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30-06 - 7 mm Rem magnum - 300 Win Mag...any practical differences???

Discussion in 'Rifle Country' started by saturno_v, Mar 8, 2008.

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  1. saturno_v

    saturno_v Member

    Nov 7, 2007
    I'm thinking about buying another full power sporting rifle and since I own already 2 30-06 and others in minor chamberings, I was thinking about a different caliber (but still very easy to find at the stores) to add to my collection.
    There is any practical power differences between the 30-06 and a 300 Win Mag or 7 mm Rem Mag??? Any animal that the 300 or the 7 mm Rem Mag is capable to easily put down that the 30-06 dont??
    I noticed that the 300 Win Mag ammo are significantly more expensive than the 30-06 and with less choice of factory loadings in term of bullet weight.
    You can get 220 gr 30-06 but for 300 Win Mag you stop at 180
    This difference in price is justified by a considerable more "oomph" in performance??
    Should I buy instead something significantly heavier like a 338 or a 375 to add more "differentiation factor" to my collection???

    Thanks for your advice!
  2. Z71

    Z71 Member

    Sep 2, 2007
    Not from my point of veiw.

    I've owned all three calibers, and prefer the .30-06.

    Kicks less, cheaper ammo(slightly), more selection(usually), and the rifles generaly hold a round or two more.

    The lesser recoil and cheaper ammo are the main factors for me.
  3. MachIVshooter

    MachIVshooter Member

    Aug 11, 2005
    Elbert County, CO
    If you're looking to justify it as one having an edge over the other(s), they're really too close. The .300 WM and 7mm RM will extend your MPBR a bit, as they shoot flatter, but you're talking 50 yards or less, depending on load.

    If you want something that fills a different category of animal killing power, you need to move up or down a bit further. Something like .25-06 as a dedicated deer and antelope gun, or maybe a .338 RUM at the top end for moose and bear.

    That said, I see no problem with having rifles in different chamberings that overlap or nearly mirror each others performance. In ~.30 caliber alone, I have rifles chambered in:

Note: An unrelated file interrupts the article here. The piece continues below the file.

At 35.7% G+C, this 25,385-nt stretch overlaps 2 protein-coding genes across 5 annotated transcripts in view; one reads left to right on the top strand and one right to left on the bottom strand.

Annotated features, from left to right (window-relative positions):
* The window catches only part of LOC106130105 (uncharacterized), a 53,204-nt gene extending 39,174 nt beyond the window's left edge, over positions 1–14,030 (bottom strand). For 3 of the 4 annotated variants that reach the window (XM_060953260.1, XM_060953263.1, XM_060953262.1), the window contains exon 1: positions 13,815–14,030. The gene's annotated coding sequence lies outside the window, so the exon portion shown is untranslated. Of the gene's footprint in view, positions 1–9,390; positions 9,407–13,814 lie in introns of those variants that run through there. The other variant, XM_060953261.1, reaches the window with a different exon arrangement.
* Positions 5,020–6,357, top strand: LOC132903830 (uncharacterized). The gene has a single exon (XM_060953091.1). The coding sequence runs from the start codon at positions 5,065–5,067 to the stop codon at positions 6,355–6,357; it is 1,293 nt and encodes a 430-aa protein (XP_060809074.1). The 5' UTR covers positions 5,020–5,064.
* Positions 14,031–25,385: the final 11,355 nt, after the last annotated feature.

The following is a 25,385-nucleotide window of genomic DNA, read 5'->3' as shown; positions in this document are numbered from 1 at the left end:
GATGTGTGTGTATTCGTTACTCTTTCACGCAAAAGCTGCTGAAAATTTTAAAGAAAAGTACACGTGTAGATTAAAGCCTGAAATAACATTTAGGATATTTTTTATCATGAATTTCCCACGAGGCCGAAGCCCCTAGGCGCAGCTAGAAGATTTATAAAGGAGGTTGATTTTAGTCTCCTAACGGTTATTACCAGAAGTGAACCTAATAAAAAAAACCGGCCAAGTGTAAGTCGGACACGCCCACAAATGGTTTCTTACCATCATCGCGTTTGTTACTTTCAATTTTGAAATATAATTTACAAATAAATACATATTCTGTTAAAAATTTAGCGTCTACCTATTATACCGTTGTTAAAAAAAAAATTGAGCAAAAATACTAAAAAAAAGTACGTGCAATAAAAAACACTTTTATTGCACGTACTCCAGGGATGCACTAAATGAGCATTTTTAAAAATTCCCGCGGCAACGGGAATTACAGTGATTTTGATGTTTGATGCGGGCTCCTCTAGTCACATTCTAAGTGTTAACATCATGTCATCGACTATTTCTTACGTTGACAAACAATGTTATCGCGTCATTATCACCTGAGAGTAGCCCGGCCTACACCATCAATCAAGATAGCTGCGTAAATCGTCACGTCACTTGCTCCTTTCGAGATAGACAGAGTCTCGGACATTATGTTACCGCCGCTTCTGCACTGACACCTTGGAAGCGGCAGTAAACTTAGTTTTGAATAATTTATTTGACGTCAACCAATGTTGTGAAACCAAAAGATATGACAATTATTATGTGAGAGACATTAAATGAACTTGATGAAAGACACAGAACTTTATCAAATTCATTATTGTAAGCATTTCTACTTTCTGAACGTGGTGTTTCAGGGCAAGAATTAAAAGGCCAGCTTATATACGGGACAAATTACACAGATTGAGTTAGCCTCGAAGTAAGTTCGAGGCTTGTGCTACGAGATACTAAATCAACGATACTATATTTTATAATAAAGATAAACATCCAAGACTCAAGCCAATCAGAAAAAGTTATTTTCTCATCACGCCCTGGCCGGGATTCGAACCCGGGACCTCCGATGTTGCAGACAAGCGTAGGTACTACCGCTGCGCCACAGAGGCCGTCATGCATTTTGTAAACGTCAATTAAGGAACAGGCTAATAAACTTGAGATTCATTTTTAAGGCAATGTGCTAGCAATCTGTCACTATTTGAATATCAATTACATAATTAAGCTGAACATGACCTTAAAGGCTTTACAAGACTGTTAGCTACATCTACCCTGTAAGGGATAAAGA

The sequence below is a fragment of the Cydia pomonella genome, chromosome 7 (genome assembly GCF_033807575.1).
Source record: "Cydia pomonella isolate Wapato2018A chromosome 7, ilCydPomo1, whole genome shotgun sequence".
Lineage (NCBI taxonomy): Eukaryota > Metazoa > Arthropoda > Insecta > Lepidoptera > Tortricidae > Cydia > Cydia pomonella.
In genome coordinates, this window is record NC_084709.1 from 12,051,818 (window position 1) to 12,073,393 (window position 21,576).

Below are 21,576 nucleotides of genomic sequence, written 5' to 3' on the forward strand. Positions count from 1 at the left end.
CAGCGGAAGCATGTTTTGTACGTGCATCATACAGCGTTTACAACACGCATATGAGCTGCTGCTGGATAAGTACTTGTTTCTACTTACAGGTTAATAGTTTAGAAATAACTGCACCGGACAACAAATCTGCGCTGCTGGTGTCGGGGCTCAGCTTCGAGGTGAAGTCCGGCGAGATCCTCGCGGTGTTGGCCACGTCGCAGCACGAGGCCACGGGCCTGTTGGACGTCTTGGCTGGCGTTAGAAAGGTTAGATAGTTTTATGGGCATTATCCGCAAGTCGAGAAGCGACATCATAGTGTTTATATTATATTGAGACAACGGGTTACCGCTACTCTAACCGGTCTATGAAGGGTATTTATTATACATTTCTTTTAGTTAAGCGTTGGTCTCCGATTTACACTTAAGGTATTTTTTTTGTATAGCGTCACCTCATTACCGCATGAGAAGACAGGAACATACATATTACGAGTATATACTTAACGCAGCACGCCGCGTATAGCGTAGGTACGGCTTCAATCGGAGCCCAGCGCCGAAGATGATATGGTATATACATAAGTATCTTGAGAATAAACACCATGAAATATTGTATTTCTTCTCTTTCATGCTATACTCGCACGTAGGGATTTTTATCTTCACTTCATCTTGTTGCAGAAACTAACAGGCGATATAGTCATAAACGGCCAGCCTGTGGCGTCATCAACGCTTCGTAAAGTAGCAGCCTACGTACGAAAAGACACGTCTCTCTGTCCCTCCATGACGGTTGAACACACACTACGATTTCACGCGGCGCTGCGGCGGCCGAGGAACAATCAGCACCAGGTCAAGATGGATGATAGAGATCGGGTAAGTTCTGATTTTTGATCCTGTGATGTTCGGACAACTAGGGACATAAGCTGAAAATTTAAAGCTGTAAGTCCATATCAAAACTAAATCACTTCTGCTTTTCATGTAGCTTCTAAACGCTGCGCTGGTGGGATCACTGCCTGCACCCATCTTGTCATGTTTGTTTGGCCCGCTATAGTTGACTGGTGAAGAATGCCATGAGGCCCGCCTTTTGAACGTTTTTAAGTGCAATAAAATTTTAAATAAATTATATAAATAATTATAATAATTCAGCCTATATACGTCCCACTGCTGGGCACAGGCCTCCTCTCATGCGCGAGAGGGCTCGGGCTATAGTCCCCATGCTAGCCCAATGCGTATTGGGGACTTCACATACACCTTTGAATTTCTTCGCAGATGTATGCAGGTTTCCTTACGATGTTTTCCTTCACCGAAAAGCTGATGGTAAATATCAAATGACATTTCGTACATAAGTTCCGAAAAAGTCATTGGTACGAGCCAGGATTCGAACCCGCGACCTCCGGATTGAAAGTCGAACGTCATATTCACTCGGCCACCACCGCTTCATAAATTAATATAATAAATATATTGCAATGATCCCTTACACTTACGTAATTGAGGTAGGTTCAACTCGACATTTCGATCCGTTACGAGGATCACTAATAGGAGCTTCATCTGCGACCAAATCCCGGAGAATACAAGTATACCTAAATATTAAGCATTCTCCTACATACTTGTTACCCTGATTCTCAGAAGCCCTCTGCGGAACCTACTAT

7.35x51mm Italian
    7.62x39mm Soviet
    7.62x45mm Czech
    .30-30 Win.
    .303 Enfield
    .308 Win.
    7.5x54mm French
    7.5x55mm Swiss
    7.62x54mm Soviet
    .30-06 Sprg.
    7.7x58mm Jap

    And I love 'em all!
  4. saturno_v

    saturno_v Member

    Nov 7, 2007
    Thanks MachIV!!!

    Yes I do have quite a bit of overlapping too

    7,62 X 54R (3 of them)
    30-06 (2 of them)
    7,62 X 39

    I think I may go for the 375 H&H so I can say I have an elephant gun in my collection ;-)
    I hope I can find a decent deal on an used one....that kind of rifle is scarce here in WA even at gun shows....
  5. birdbustr

    birdbustr Member

    Aug 21, 2007
    Sioux Falls, SD
    7mm RM is going to give you about 300fps more vel and little diff in felt recoil with factory loads over the 30-06, and the 300WM will give more like +350fps and a good bit more recoil.
    I think the 30-06 is a better <200yd gun, and the 7mmRM is better >200 due to less holdover. Either of the two are great although I prefer the 7mmRM. 300WM is just not necessary for North American species except maybe a griz or brown bear IMO.
  6. O.S.O.K.

    O.S.O.K. Member

    Apr 4, 2007

    There is one huge difference!

    The 30-06 has all kinds of ammo available from military surpus to bargain hunting to premium.

    As far as ballistics - the 300 Mags basically put you 100 yards "closer" to your game. That's it.

    The 7mm Mag is basically the same (check the velocity for 130 grain, 150 grain and 160/165 grain bullets from 7mm Mag and 30-06 - almost identical).

    I don't own either of the Mags - do own a 30-06.

    The next "real" power jump is the .338 Win Mag and similar.
  7. Mr White

    Mr White Member

    Oct 9, 2006
    Central PA
    What do or will you hunt that you can't kill with an '06?

    What about going down? Like maybe a .243 or a .25-06?
  8. R.W.Dale

    R.W.Dale Member

    Oct 14, 2005
    Northwest Arkansas